Back To School – September Family Resolutions

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In a lot of ways it’s been a productive summer.  We’ve managed to practice our reading and writing pretty consistently, which has me feeling good about the kids heading back to school.  In other ways, most notably bed times, we’ve totally dropped the ball. After coming back from a lengthy road trip, which involved a lot of time with kids napping in the car, my six year olds currently have a bed time that rivals many adults, and now back to school is upon us.  Some bad habits have snuck up on all of us, so now seems like a good time to get organized, re-group, and focus on making some positive changes as we begin to pack book bags, lunches, and sharpen our pencils.

September holds a similar feeling to New Years in the way that it’s a great time to start some resolutions and focus on making some positive changes, whether it’s as an individual or as a family.  Here are some sample September “Resolutions” that will help everyone get back into the groove of better, healthier, and more productive habits for the year to come:

Earlier Bed Times For Everyone

If you’ve let bed time get out of hand like I have, you might also be staying up later than you should as a grown up to compensate for your little one staying up later.  Even 15 minutes earlier a night for everyone will make a big difference.

Limit Screen Time

Make at least the last half hour before bed, screen free time for everyone.  While all of us enjoy unwinding a bit in the evening with some mindless entertainment, it’s a good idea to limit late night binge watching.  A 2014 study revealed that screen time not only shortened the amount of sleep, but it also delayed it each night.  This is particularly important since most adolescents (and adults for that matter) have at least one electronic device in their room.  Consider creating a universal time when everyone parks and recharges their phone and/or laptop each evening (outside of where they sleep) to avoid temptation, or even put their devices on Do Not Disturb so they’re not tempted to peek when a notification pings.

 

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Eat Breakfast – Every Day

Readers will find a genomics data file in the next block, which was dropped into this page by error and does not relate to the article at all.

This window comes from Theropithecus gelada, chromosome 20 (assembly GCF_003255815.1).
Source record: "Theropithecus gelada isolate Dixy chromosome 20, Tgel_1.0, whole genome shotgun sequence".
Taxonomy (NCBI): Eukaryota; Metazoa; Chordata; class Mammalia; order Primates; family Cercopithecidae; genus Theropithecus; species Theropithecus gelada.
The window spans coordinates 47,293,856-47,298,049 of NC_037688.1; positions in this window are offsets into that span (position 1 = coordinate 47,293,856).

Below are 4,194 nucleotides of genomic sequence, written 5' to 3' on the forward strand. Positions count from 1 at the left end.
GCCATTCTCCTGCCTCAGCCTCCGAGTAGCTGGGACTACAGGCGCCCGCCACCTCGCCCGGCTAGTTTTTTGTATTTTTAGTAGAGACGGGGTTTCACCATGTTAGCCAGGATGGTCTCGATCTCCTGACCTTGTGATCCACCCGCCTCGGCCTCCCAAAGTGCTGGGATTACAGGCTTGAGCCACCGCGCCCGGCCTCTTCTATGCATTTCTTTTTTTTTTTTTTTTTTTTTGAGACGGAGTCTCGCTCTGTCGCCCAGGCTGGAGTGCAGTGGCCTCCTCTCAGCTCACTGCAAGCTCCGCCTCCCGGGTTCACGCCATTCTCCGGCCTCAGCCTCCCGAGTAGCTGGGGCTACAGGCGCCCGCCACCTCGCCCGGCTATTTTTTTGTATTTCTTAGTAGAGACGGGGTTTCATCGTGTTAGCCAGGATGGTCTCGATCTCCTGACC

Your mother was right, breakfast really is the most important meal of the day.  Going to school with no gas in the tank will impact a child’s ability to learn, and will also impact you, your metabolism, and your work day.  While it would be nice to have an elaborate, hot cooked meal every morning, that’s not always possible.  Consider whipping up some muffins on the weekend, looking up some healthy and easy recipes you and your kids will enjoy, or giving your child some squeezable unsweetened applesauce or fresh fruit and yogurt that they can take on the go.

Go Slowly

The school year is a marathon, not a race.  Be mindful of that and consider staggering extracurricular activities for your child.  Starting a new program in October instead of the first week of school will allow everyone to get back into the swing of things without feeling overwhelmed – the same goes for the adults!

Always Be Prepared

Ten minutes at night can save time and stress each morning.  By packing lunches and laying out clothes the night before, mornings will be easier.  Plus this preparation can be a part of your screen free time before bed.  Meal planning before hitting the grocery store each week can take the guess work out of dinner time and emergency trips to the corner store for supplies.

Teach Your Kids To Do It Themselves

Kids can do a lot more than we give them credit for.  Allow them to get themselves dressed, pack their lunches, and get ready for their day with a little assist from you when necessary.  It’s our job to prepare our kids as well as protect them.  A little extra work now will give them the life skills they need to cope in years to come when mom or dad aren’t packing them a sandwich or folding their laundry.

Remember to Practice Self-Care

Reward yourself and your children with a new book, some meditation, or a fun weekend day trip to remind everyone that just because summer is coming to an end, play is still on the agenda.  I’m adding reading time four nights a week to my regular, soon to be earlier, bedtime routine.  My kids always sleep better after story time, so why not try that for the grown-ups too?

Happy September everyone!

Sara is a freelance writer, award winning parenting blogger, and public relations specialist from Toronto, Canada. She is mother to fraternal girl/boy twins, loves music, hiking, and offbeat pop culture.
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